The Iraqi soldiers pushed their way up a main thoroughfare in Sadr City over the past week, but the militias who still prowl the Shiite enclave were sniping at them from the alleyways.
So a platoon of U.S. troops drove up a bomb-cratered road in their Stryker vehicles on Thursday to give the Iraqis some pointers on how to hold the line.
After the ramps of the Strykers were lowered, 2nd Lt. Adam Bowen sought out his Iraqi counterpart at the battered storefront in the Thawra district that served as an Iraqi strong point.
“Are you going to stay?” the Iraqi lieutenant asked hopefully.
Bowen told them his platoon was not. Surveying the terrain, he recommended that the Iraqi soldiers set up a firing position overlooking a sniper-infested ally. After an hour, the Americans headed back to the abandoned house that served as the company command post, and the gunfire in the streets picked up again.
The struggle for control of Sadr City is more than a test of wills with renegade Shiite militias. It has also become a testing ground for the Iraqi military, which has been thrust into the lead.
Iraqi soldiers, suffering from a shortage of experienced noncommissioned officers, have often been firing wildly, expending vast quantities of ammunition to try to silence militias that are equipped with AK-47’s, mortars and rockets. But pulling back from their positions earlier, they now appear to be holding their ground — albeit with considerable U.S. support.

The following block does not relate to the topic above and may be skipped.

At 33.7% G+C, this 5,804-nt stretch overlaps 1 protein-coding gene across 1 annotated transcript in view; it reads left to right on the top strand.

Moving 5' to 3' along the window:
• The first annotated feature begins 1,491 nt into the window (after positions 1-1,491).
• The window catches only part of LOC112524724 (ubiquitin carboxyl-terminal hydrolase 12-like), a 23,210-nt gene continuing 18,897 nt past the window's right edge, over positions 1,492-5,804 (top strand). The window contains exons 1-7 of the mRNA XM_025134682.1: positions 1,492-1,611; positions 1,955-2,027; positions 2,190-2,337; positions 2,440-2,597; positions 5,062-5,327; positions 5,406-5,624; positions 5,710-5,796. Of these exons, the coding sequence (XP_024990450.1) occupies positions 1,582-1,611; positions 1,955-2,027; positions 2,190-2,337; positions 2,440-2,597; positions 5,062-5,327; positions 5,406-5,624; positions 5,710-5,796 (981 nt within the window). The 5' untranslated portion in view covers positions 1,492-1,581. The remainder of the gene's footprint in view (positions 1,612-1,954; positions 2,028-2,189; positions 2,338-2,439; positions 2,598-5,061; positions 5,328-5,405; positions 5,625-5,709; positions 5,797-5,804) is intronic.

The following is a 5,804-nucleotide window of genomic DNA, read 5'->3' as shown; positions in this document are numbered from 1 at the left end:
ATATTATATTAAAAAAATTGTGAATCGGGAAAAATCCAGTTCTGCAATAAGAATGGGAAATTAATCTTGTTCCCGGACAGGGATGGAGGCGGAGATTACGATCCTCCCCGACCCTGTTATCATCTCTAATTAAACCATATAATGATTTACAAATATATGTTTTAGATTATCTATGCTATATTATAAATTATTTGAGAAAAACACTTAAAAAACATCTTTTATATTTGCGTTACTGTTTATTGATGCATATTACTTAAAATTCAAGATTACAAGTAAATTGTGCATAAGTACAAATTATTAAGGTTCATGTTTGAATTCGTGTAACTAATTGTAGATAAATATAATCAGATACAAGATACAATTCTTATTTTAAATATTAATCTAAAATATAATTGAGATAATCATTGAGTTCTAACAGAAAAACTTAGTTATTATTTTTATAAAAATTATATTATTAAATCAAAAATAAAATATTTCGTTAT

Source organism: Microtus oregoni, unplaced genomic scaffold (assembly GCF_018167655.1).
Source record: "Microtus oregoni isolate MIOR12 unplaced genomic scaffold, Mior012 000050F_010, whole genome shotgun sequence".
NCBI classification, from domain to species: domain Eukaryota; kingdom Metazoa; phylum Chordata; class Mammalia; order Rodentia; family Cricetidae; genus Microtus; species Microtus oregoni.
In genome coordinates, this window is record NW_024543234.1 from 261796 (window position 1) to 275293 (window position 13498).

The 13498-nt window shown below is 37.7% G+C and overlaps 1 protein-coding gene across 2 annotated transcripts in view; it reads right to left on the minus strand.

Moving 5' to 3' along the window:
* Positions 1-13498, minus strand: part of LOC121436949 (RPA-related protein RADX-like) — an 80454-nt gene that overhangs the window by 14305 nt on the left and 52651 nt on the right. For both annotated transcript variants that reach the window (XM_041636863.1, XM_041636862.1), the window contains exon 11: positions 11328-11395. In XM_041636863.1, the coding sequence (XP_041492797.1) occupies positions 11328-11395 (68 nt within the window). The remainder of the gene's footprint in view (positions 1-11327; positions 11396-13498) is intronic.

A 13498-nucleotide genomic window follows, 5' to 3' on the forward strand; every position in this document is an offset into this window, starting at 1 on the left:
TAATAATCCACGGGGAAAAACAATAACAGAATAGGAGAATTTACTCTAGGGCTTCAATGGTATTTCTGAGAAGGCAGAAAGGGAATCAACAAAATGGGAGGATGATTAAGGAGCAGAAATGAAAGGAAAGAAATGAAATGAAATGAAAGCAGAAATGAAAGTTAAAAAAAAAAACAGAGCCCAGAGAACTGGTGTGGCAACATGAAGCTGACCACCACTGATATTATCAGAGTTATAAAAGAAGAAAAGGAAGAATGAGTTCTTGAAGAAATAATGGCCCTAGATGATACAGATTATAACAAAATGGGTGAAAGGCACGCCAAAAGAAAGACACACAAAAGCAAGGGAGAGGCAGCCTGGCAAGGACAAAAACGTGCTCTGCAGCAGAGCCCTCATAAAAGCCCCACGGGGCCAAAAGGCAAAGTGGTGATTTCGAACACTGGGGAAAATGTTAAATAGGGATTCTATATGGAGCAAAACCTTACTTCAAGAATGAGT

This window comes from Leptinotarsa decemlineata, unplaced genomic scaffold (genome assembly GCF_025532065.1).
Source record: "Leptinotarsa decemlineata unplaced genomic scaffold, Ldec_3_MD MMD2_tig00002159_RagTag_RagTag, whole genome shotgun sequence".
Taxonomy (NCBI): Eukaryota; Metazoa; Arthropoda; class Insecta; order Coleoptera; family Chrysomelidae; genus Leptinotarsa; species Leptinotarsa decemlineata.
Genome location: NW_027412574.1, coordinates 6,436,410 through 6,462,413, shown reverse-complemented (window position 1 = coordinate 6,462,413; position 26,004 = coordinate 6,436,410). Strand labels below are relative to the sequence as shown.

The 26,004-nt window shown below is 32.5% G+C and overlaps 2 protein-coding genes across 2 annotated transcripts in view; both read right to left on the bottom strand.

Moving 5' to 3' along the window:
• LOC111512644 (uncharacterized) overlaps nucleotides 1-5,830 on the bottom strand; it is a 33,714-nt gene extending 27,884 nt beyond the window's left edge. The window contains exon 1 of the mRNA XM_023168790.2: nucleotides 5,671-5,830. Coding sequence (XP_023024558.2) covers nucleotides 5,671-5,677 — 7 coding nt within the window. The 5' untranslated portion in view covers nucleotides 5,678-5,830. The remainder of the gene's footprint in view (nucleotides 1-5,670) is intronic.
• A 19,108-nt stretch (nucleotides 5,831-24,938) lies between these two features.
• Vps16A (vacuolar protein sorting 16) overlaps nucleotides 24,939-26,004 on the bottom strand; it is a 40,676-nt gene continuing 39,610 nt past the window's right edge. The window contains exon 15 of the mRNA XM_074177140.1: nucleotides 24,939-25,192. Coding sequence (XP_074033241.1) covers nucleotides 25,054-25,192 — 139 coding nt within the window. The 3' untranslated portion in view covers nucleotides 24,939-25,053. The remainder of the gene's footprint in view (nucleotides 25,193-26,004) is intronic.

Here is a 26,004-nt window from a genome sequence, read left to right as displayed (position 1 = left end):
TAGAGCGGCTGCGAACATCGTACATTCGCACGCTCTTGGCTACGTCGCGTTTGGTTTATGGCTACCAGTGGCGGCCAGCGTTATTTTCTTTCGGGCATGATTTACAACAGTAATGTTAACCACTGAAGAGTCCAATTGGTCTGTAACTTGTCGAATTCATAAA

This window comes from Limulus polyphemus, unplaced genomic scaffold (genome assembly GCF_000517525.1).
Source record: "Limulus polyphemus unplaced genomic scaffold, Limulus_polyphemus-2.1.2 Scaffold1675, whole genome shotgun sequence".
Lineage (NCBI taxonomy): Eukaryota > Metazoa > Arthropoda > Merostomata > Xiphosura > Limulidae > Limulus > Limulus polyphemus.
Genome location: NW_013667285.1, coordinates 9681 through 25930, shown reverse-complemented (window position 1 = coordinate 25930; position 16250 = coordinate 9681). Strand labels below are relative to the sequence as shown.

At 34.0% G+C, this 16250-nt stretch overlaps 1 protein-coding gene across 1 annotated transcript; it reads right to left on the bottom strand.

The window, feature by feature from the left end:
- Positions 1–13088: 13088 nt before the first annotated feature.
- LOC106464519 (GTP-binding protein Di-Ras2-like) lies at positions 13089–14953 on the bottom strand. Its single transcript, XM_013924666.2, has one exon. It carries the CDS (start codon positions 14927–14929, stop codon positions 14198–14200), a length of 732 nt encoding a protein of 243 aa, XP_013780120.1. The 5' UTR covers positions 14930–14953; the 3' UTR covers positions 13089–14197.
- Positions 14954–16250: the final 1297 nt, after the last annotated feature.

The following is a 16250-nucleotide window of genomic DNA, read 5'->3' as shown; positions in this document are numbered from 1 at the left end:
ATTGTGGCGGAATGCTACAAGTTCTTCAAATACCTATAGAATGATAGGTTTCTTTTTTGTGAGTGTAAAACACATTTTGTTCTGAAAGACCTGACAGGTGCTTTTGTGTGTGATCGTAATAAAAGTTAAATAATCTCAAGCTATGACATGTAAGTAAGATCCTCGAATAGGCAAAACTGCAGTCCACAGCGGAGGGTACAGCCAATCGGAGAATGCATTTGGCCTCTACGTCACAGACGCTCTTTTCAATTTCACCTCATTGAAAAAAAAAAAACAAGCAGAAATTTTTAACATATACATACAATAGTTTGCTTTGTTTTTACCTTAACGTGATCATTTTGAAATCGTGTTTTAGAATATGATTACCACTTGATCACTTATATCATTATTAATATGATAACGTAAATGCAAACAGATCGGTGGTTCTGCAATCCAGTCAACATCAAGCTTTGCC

Iraqi politics has played a role in shaping the military strategy. Prime Minister Nouri Kamal al-Maliki has decreed that U.S. ground forces should not push into the heart of Sadr City, according to a senior U.S. officer. U.S. commanders also want to limit the U.S. profile in an area that has long been a bastion of support for Muqtada al-Sadr, the anti-American cleric.
But U.S. commanders also see this as opportunity to shift more responsibility to the Iraqi troops — in this case Iraq’s 11th Army Division, one of the newest divisions in the Iraqi military.
Whether they like it or not, Iraqi troops are hundreds of yards ahead of the farthest U.S. position and in the thick of the fight.
“The IA needs to start doing it on their own,” Bowen, the 23-year-old commander of 3rd Platoon, Bravo Company, told a reporter who accompanied him on the mission, referring to the Iraqi army.
The Iraqi troops, of course, still benefit mightily from U.S. military support. On Thursday morning, Apache helicopters fired Hellfire missiles at teams of militia fighters that were preparing to fire mortars.
Heavily armored U.S. “route clearance” vehicles, their searchlights blazing in the night, sweep the roads for hidden bombs. A U.S. reconnaissance drone buzzed overhead and an armed Predator drone blasted a small group of militia men a few days ago.
In an urban battlefield in which there are often no clear lines and militias still roam the narrow side streets, U.S. soldiers are very much at risk and in the fray.